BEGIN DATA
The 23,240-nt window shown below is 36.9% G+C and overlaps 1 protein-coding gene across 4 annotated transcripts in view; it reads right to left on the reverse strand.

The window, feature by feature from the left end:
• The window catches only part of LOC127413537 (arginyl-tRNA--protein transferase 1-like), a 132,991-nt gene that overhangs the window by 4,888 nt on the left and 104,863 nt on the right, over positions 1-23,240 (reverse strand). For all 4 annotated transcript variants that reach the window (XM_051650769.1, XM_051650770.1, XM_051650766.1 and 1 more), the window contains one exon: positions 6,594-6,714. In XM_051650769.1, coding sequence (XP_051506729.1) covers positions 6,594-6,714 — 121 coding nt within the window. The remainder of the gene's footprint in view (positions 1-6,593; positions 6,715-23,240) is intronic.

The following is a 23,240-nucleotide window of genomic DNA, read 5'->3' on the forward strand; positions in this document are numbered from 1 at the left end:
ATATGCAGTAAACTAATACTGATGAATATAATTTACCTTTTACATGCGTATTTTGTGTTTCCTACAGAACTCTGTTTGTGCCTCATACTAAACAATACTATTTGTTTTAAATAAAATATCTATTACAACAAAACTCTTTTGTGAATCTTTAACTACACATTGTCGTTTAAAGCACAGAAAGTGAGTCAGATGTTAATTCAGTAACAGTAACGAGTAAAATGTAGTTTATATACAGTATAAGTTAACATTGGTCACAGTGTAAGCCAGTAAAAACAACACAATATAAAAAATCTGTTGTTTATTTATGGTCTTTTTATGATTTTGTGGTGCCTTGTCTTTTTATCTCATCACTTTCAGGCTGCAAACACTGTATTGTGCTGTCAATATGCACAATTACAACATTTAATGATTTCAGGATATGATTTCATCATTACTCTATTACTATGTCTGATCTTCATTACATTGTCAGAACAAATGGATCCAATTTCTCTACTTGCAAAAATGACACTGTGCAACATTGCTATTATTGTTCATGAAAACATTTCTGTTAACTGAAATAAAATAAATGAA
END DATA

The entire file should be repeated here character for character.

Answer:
The 23,240-nt window shown below is 36.9% G+C and overlaps 1 protein-coding gene across 4 annotated transcripts in view; it reads right to left on the reverse strand.

The window, feature by feature from the left end:
• The window catches only part of LOC127413537 (arginyl-tRNA--protein transferase 1-like), a 132,991-nt gene that overhangs the window by 4,888 nt on the left and 104,863 nt on the right, over positions 1-23,240 (reverse strand). For all 4 annotated transcript variants that reach the window (XM_051650769.1, XM_051650770.1, XM_051650766.1 and 1 more), the window contains one exon: positions 6,594-6,714. In XM_051650769.1, coding sequence (XP_051506729.1) covers positions 6,594-6,714 — 121 coding nt within the window. The remainder of the gene's footprint in view (positions 1-6,593; positions 6,715-23,240) is intronic.

The following is a 23,240-nucleotide window of genomic DNA, read 5'->3' on the forward strand; positions in this document are numbered from 1 at the left end:
ATATGCAGTAAACTAATACTGATGAATATAATTTACCTTTTACATGCGTATTTTGTGTTTCCTACAGAACTCTGTTTGTGCCTCATACTAAACAATACTATTTGTTTTAAATAAAATATCTATTACAACAAAACTCTTTTGTGAATCTTTAACTACACATTGTCGTTTAAAGCACAGAAAGTGAGTCAGATGTTAATTCAGTAACAGTAACGAGTAAAATGTAGTTTATATACAGTATAAGTTAACATTGGTCACAGTGTAAGCCAGTAAAAACAACACAATATAAAAAATCTGTTGTTTATTTATGGTCTTTTTATGATTTTGTGGTGCCTTGTCTTTTTATCTCATCACTTTCAGGCTGCAAACACTGTATTGTGCTGTCAATATGCACAATTACAACATTTAATGATTTCAGGATATGATTTCATCATTACTCTATTACTATGTCTGATCTTCATTACATTGTCAGAACAAATGGATCCAATTTCTCTACTTGCAAAAATGACACTGTGCAACATTGCTATTATTGTTCATGAAAACATTTCTGTTAACTGAAATAAAATAAATGAA